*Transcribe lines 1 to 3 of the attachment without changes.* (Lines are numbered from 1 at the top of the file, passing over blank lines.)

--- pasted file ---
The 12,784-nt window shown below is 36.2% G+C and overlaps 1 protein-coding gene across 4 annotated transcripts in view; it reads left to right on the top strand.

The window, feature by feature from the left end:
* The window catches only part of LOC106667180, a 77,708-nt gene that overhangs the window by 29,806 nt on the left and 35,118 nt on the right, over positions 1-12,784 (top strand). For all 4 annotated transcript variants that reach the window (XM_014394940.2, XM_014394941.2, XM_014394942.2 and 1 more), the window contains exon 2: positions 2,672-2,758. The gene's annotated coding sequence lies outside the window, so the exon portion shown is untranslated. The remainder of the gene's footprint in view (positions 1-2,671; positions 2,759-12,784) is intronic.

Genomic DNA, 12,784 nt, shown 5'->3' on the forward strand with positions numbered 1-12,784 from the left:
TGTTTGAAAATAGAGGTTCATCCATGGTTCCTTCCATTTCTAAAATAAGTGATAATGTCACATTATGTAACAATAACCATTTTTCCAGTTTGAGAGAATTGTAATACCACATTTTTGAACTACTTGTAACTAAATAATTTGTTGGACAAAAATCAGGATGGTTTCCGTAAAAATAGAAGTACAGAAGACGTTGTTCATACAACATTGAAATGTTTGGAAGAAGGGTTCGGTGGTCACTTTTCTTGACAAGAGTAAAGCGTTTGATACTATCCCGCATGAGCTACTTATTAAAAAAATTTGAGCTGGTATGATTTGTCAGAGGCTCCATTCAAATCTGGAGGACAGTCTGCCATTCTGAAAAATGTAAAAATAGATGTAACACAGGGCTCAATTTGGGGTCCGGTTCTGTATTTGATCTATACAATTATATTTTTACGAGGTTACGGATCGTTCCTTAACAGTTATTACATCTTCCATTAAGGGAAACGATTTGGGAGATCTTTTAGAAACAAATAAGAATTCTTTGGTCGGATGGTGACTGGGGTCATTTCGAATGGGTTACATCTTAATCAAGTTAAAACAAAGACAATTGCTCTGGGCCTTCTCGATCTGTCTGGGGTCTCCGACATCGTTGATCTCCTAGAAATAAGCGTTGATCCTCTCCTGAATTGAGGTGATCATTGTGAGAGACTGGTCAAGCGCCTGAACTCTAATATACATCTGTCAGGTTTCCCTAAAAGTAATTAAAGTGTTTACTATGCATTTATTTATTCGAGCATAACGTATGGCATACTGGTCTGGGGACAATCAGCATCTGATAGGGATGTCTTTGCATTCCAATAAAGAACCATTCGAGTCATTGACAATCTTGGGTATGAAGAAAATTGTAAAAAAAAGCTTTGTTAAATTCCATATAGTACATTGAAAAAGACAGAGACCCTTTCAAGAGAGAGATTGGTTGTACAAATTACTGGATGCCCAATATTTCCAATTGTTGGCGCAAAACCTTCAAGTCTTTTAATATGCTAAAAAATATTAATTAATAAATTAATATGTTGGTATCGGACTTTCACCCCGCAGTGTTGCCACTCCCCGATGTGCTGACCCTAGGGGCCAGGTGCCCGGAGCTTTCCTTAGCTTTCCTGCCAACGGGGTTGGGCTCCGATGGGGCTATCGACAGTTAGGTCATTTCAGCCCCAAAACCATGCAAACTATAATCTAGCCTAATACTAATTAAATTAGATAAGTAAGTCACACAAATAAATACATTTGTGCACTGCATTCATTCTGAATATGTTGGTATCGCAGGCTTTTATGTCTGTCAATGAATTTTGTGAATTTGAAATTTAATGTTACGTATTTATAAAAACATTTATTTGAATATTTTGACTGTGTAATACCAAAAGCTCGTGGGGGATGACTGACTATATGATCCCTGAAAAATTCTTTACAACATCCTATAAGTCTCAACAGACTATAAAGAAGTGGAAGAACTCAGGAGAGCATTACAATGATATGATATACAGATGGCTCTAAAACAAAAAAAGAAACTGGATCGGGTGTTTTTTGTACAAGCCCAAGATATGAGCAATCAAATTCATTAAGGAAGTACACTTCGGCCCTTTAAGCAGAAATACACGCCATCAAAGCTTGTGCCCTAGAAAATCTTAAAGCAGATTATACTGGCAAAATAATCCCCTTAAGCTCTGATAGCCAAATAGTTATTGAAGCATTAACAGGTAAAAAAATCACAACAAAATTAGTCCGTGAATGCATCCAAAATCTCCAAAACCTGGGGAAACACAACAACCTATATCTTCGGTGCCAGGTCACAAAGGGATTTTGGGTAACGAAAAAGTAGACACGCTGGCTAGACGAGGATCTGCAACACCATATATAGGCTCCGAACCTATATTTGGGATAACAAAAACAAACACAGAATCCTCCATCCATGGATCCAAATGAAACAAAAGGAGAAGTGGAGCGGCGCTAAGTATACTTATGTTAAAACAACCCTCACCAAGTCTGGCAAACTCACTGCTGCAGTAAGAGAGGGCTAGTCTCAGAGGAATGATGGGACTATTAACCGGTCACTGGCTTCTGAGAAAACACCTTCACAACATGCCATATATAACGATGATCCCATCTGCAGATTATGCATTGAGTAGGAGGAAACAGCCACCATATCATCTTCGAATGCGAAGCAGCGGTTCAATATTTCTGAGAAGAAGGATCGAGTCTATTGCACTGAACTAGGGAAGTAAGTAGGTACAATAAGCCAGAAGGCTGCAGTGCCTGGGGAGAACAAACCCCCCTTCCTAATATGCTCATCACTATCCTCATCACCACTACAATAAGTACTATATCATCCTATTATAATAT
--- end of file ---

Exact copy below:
The 12,784-nt window shown below is 36.2% G+C and overlaps 1 protein-coding gene across 4 annotated transcripts in view; it reads left to right on the top strand.

The window, feature by feature from the left end:
* The window catches only part of LOC106667180, a 77,708-nt gene that overhangs the window by 29,806 nt on the left and 35,118 nt on the right, over positions 1-12,784 (top strand). For all 4 annotated transcript variants that reach the window (XM_014394940.2, XM_014394941.2, XM_014394942.2 and 1 more), the window contains exon 2: positions 2,672-2,758. The gene's annotated coding sequence lies outside the window, so the exon portion shown is untranslated. The remainder of the gene's footprint in view (positions 1-2,671; positions 2,759-12,784) is intronic.